UNITED NATIONS (Reuters) - The United Nations Security Council on Thursday condemned North Korea’s most recent ballistic missile launches as a grave violation of an international ban and called on the 193 U.N. member states to enforce toughened sanctions on the Asian state.
North Korea, or the Democratic People’s Republic of Korea, launched what appeared to be an intermediate-range missile on Wednesday to a high altitude in the direction of Japan before it plunged into the sea about two hours after a similar test failed.
“The members of the Security Council deplore all DPRK ballistic missile activities noting that such activities contribute to the DPRK’s development of nuclear weapons delivery systems and increase tension,” the 15-member body said.
“The members of the Security Council further regretted that the DPRK is diverting resources to the pursuit of ballistic missiles while DPRK citizens have great unmet needs,” it said.
After supervising the missile launches, North Korea leader Kim Jong Un said his country now has the capability to attack U.S. interests in the Pacific, official media reported.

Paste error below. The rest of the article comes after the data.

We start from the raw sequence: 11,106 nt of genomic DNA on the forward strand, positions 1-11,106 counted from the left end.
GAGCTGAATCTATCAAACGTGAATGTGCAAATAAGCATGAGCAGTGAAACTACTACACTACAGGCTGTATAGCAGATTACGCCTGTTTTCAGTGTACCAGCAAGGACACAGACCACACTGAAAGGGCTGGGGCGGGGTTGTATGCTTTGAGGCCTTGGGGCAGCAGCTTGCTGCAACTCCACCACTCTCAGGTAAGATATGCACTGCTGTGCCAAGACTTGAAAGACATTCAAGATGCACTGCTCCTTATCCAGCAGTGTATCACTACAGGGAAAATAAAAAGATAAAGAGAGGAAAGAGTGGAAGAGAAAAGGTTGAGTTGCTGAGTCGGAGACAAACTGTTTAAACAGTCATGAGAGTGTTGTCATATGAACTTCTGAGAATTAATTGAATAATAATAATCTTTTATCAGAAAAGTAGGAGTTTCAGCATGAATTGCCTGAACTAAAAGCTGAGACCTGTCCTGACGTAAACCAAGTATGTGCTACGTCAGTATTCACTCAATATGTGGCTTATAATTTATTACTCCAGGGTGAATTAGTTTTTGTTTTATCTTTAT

The U.N. Security Council met on Wednesday evening to discuss the missile launches. The statement issued on Thursday is almost identical to a condemnation by the council on June 1 over several previous ballistic missile tests by Pyongyang.
U.S. Ambassador Samantha Power signalled that the United States would seek “to identify individual, entities who may be responsible for this repeated series of tests” and could be sanctioned by the Security Council.
North Korea has been under U.N. sanctions since 2006. In March, the Security Council imposed harsh new sanctions on the country in response to North Korea’s fourth nuclear test in January and the launch of a long-range rocket in February.
Power said that since the new sanctions were imposed in March North Korea had carried out 10 ballistic missile tests.
“As DPRK continues to test these delivery systems they make progress and they learn things and thus it is extremely important that we come together and we address any hidden gaps there may be in the enforcement” of the March resolution, Power said on Wednesday.
Reporting by Michelle Nichols; Editing by Chizu Nomiyama